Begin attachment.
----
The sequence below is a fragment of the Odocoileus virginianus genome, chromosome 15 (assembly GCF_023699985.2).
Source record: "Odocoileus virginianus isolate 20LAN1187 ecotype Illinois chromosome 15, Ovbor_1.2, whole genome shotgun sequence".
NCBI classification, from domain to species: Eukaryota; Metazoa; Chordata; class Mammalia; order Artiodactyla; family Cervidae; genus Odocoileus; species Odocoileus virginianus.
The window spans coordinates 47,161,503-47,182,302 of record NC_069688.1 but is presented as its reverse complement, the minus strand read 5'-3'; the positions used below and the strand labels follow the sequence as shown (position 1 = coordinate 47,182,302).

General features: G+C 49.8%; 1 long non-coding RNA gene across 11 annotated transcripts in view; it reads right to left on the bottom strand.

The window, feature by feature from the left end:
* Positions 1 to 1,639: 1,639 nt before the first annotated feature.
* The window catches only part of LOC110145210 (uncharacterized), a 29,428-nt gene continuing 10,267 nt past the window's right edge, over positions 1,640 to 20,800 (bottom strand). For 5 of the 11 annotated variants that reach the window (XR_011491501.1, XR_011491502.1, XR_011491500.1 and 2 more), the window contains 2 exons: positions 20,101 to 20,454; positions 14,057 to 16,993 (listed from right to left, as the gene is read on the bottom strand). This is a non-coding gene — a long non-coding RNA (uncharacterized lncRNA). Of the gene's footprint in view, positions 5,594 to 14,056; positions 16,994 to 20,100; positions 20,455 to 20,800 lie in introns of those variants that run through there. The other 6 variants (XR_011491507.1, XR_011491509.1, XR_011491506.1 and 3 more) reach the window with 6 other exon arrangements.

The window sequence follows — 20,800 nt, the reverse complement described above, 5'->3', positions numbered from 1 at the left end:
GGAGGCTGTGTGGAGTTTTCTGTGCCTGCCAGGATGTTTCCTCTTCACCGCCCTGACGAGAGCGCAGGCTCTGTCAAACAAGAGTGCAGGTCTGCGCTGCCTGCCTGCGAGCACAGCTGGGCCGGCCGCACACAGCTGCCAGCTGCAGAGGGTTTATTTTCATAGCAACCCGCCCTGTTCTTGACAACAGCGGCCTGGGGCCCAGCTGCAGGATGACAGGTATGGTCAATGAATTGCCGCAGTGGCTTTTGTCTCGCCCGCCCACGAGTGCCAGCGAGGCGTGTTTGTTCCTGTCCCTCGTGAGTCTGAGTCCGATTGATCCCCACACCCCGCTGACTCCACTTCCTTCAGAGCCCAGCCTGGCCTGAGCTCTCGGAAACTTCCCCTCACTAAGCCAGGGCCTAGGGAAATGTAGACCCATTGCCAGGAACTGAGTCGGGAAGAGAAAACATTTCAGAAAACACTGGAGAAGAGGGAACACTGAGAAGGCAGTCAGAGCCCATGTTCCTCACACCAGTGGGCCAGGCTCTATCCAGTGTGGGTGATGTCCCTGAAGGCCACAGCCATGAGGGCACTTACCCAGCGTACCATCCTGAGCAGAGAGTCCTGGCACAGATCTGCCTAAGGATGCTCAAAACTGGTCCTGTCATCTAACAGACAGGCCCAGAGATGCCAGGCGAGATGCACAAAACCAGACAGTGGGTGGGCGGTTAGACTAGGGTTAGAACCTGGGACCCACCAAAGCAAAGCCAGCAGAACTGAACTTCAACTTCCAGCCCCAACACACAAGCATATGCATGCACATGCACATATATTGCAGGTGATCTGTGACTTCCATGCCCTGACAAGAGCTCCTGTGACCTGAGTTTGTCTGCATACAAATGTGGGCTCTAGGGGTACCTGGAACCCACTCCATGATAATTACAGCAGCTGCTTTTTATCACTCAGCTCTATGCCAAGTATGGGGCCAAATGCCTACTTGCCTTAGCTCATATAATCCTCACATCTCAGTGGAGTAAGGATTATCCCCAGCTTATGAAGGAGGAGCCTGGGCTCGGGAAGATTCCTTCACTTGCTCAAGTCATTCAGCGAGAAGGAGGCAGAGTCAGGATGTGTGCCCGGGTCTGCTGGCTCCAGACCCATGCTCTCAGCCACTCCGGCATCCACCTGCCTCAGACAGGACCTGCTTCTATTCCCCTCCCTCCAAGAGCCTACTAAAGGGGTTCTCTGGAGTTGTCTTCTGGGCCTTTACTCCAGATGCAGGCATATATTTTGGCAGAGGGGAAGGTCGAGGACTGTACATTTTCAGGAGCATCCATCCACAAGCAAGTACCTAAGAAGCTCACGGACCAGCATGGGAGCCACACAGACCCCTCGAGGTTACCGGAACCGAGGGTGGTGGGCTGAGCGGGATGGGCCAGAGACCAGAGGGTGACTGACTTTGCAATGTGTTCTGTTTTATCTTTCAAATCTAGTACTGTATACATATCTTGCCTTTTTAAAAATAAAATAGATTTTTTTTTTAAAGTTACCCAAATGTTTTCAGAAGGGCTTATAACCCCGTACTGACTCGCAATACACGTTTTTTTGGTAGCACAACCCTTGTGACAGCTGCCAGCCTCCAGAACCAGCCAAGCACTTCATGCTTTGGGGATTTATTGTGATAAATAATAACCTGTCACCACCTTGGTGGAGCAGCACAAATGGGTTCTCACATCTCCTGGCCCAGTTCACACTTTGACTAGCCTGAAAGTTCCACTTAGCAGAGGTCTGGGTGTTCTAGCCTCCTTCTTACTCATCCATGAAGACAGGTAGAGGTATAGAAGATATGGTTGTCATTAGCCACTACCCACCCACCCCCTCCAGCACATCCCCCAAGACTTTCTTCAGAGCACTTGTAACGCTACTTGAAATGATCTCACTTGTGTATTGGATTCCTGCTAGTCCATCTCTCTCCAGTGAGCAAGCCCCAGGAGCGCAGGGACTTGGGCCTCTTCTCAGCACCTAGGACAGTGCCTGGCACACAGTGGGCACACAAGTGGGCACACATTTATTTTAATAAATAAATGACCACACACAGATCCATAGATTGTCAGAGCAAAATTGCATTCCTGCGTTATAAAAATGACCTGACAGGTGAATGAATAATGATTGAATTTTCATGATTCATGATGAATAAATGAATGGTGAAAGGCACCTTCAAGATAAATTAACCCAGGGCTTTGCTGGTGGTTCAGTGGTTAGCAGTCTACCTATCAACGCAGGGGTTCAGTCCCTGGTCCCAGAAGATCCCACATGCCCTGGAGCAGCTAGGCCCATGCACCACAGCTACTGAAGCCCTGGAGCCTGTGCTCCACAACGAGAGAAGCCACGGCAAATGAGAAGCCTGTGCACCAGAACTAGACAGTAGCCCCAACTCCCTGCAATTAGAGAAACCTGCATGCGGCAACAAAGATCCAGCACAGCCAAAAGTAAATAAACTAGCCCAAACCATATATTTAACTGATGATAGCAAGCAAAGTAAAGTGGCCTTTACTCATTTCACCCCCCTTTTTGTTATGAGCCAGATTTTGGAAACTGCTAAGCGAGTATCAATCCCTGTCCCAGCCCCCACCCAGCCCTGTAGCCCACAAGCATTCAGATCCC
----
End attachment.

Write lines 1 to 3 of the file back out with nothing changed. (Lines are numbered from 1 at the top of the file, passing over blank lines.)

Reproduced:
The sequence below is a fragment of the Odocoileus virginianus genome, chromosome 15 (assembly GCF_023699985.2).
Source record: "Odocoileus virginianus isolate 20LAN1187 ecotype Illinois chromosome 15, Ovbor_1.2, whole genome shotgun sequence".
NCBI classification, from domain to species: Eukaryota; Metazoa; Chordata; class Mammalia; order Artiodactyla; family Cervidae; genus Odocoileus; species Odocoileus virginianus.